The firestorm that has broken out around the notorious Texas abortion law resembles the old-time scholastic debates about how many angels can dance on the head of a pin.
Twelve weeks, sixteen, or two, there is no such thing as “a little bit pregnant..’ Pregnant is pregnant is pregnant.
This public shouting match is like an old-time broken record with the debaters repeating the weary tropes of pro-life versus pro-choice as if the two are mutually exclusive without considering the real needs and wants of the pregnant person in distress.
What does that person really want?
Often not an abortion.
In the US, it’s estimated that as many as 40 percent of abortions are the result of financial distress. That means that given monetary help, these pregnant people chose to continue their pregnancies to birth. Lacking funds, they are forced to make a choice borne of separation which does not feel like a choice. And nobody is doing anything to help them.
Even in uber pro-life Texas, there’s no financial aid for these people. Why not?
The US is the richest country in the history of the world.
The US also has a negative birth rate.
The US population isn’t replacing itself. A society without a new generation has no future.
The US desperately needs these babies but in the richest country in history nobody seems to be thinking about a way to help these pregnant people have them–not Gregg Abbott, not Nancy Pelosi nor AOC and the Squad.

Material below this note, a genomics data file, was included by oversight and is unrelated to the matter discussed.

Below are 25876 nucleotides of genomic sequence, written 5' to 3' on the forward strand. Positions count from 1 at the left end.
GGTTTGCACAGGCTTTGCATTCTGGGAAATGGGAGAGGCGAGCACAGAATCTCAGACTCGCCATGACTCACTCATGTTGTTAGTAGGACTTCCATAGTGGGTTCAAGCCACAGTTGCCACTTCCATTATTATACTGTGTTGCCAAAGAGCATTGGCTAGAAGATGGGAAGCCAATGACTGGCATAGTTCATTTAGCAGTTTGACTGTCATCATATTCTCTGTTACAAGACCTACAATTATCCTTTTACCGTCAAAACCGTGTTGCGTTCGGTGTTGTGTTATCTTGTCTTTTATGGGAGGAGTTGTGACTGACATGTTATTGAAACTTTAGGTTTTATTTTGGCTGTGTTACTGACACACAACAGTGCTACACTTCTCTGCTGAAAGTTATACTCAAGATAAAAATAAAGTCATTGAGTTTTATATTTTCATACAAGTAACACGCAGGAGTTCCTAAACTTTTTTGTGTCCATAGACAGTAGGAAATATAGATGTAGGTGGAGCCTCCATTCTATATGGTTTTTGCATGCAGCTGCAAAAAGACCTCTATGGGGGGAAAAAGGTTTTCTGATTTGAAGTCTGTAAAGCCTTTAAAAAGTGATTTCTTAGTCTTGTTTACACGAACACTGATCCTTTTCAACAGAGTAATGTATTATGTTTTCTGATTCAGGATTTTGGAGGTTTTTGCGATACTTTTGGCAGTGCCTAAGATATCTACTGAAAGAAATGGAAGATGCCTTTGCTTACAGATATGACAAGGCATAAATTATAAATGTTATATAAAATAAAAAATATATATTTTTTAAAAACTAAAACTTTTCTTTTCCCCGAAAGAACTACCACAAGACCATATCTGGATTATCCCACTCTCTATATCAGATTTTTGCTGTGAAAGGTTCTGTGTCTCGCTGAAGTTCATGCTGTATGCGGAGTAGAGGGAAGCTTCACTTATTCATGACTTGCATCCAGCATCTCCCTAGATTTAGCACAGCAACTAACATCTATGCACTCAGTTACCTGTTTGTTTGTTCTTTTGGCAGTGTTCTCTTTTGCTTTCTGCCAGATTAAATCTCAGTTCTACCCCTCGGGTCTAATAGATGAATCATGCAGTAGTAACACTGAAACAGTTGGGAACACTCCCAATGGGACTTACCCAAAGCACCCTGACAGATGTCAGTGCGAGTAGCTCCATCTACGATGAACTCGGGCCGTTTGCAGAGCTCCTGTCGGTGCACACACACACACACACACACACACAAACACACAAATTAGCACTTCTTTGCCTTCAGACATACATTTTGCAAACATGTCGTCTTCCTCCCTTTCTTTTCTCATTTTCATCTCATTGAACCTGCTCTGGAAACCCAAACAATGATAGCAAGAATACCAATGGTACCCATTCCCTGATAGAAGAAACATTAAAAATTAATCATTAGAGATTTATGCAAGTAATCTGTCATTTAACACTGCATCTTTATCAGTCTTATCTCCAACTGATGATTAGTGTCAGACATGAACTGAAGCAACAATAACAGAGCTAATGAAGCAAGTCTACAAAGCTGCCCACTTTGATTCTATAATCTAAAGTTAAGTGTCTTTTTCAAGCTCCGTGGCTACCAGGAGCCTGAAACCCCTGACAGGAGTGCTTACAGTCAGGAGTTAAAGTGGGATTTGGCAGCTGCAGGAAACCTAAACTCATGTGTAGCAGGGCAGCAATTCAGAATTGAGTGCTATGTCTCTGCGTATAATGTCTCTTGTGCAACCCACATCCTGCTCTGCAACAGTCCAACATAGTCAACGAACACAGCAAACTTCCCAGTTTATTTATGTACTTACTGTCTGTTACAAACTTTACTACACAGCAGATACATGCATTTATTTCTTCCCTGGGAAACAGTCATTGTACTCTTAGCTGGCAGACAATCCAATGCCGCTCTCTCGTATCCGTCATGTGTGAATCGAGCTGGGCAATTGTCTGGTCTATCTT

Even conservatives and libertarians who argue that the private sector should pick up the slack isn’t offering any solutions.
Here in Israel, a pregnant person contemplating abortion can find help from two active voluntary organizations which offer monetary grants so that continuing their pregnancies and bringing new life into the world feels like a viable choice.
Efrat, the more senior of the two, was founded in 1977. Since that time the organization helped to fund 75,000 babies whose parents were on the verge of aborting them due to financial pressures.
Why isn’t there an equivalent group in the US, governmental or not?
Most people who undergo abortions, especially due to money woes and also for other reasons experience the procedure as traumatic. Many are haunted by lifelong guilt over having ‘murdered” their offspring. Some suffer medical consequences, which can sometimes ironically lead to permanent infertility.
If as many as 40 percent of pregnant persons say they would keep their babies if they could afford to, why not let them choose? The US needs to offer these people counseling and financial help so that they can be true to their real wishes.
A program to do that would be both pro-choice and pro-life.